Central Banks Hand Out Less Candy 

We have seen central banks become consistently more confident in the strength of the global economic recovery. For the Federal Reserve (Fed), members have pulled forward the start of the rate hiking cycle into 2022 (from a prior expectation of 2023 in June, and a consensus for 2024 back in the March DOT plot). Additionally, it is widely expected that the Fed will begin tapering its balance sheet in December and will end net-new Quantitative Easing (QE) by the middle of next year. Simply put, the Fed will be exerting less influence on bond yields. 

They are not alone in pulling back on monetary stimulus. We have already seen the Reserve Bank of New Zealand, the Bank of Korea and the Norges Bank lift policy rates off the floor. The overarching theme is that the ‘normalizing economy’ no longer warranted crisis management policy. As the economic rebound continues, rising inflation and asset price growth (housing) will be a thorn in the side of central bankers. This is why the Bank of England (BoE) isn’t too far behind. It is quickly preparing to end QE and may be in a position to hike its policy rate as early as year-end. Even the European Central Bank (ECB), which has provided an exorbitant amount of stimulus over the past decade, is prepping markets that the ‘crisis phase’ of the pandemic is over and the emergency programs are no longer needed.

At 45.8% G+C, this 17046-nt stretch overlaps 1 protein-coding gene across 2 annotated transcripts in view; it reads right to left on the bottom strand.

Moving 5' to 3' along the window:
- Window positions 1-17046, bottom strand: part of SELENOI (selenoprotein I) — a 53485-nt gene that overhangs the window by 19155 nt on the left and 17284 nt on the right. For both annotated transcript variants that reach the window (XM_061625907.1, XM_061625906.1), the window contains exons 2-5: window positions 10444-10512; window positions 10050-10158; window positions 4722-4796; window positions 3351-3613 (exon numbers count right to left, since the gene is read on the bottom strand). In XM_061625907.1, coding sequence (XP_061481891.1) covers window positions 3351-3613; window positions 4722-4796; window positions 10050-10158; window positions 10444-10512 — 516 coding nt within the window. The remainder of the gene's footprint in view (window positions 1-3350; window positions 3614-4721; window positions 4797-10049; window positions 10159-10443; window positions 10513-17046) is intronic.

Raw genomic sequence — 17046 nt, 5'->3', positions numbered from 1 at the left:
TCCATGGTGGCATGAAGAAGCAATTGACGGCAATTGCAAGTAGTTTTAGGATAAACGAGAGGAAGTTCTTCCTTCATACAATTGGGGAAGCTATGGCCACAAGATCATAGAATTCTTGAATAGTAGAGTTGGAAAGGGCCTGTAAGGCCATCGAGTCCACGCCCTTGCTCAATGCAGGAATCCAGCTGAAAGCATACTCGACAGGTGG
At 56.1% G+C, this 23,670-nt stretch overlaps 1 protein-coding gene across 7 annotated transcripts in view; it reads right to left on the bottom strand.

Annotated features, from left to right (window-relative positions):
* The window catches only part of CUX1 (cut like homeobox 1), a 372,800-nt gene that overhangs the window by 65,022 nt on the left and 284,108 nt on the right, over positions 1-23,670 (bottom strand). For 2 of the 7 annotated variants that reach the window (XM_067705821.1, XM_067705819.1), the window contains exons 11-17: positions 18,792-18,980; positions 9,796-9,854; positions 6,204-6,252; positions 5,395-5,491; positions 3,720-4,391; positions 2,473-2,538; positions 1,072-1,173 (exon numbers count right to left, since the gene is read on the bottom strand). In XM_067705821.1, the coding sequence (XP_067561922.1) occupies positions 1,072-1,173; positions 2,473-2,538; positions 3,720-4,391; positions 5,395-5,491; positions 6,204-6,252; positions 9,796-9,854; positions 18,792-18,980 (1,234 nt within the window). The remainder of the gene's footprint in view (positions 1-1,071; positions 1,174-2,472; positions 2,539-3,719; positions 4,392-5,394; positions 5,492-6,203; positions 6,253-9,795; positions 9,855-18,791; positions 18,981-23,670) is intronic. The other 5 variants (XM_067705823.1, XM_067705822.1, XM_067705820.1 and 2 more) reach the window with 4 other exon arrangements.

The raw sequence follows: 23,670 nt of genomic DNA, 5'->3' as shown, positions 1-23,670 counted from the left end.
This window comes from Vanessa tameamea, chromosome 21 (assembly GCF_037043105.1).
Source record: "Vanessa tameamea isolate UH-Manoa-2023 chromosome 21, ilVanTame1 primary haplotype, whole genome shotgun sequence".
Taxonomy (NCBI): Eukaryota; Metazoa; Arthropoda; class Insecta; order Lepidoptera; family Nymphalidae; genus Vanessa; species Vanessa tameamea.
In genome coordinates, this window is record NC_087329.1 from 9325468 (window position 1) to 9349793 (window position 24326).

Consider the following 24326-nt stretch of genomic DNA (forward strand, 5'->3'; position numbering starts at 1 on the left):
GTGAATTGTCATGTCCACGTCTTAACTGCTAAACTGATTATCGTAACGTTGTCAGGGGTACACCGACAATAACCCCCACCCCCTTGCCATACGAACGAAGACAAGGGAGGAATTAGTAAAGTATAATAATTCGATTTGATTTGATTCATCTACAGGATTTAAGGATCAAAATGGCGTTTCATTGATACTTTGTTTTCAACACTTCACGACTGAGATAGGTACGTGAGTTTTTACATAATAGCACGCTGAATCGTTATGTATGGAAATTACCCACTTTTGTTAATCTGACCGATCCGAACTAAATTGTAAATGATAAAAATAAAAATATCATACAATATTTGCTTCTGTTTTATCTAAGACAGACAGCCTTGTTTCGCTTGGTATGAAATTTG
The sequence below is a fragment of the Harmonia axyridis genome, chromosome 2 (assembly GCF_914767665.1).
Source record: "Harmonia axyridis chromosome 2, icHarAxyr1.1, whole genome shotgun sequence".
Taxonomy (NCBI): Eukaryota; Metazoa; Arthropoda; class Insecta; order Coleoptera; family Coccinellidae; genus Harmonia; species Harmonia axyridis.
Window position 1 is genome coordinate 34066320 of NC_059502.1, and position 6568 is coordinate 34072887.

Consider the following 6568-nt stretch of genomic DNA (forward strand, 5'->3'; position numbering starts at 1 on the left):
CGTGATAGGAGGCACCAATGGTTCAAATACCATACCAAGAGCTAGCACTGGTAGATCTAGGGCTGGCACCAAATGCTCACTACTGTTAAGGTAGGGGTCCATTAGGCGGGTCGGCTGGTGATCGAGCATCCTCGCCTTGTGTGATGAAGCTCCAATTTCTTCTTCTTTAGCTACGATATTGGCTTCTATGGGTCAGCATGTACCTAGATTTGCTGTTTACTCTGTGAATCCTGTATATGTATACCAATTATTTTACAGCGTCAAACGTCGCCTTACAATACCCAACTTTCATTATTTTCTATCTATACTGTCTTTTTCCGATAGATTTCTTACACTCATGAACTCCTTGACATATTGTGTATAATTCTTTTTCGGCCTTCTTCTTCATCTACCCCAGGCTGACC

This winding down of emergency stimulus isn’t a shock for Canadians. The Bank of Canada (BoC) has been leading the pack, cutting its government bond purchases over the last year and completely ending programs that were no longer needed (mortgage bond purchases, for example). We expect the Bank to make another reduction in its bond purchases in October and cease all net-new purchases in the beginning of 2022. 

Though the Canadian economy was caught in the Delta-variant web over the last few months, the economy is hitting its stride once again. We anticipate economic growth will jump above 4% in the fourth quarter and surpass 5% in the first half of 2022. This will put the economy back on track to be fully recovered by the second half of 2022, placing the BoC in a position to raise its policy rate before the end of that year.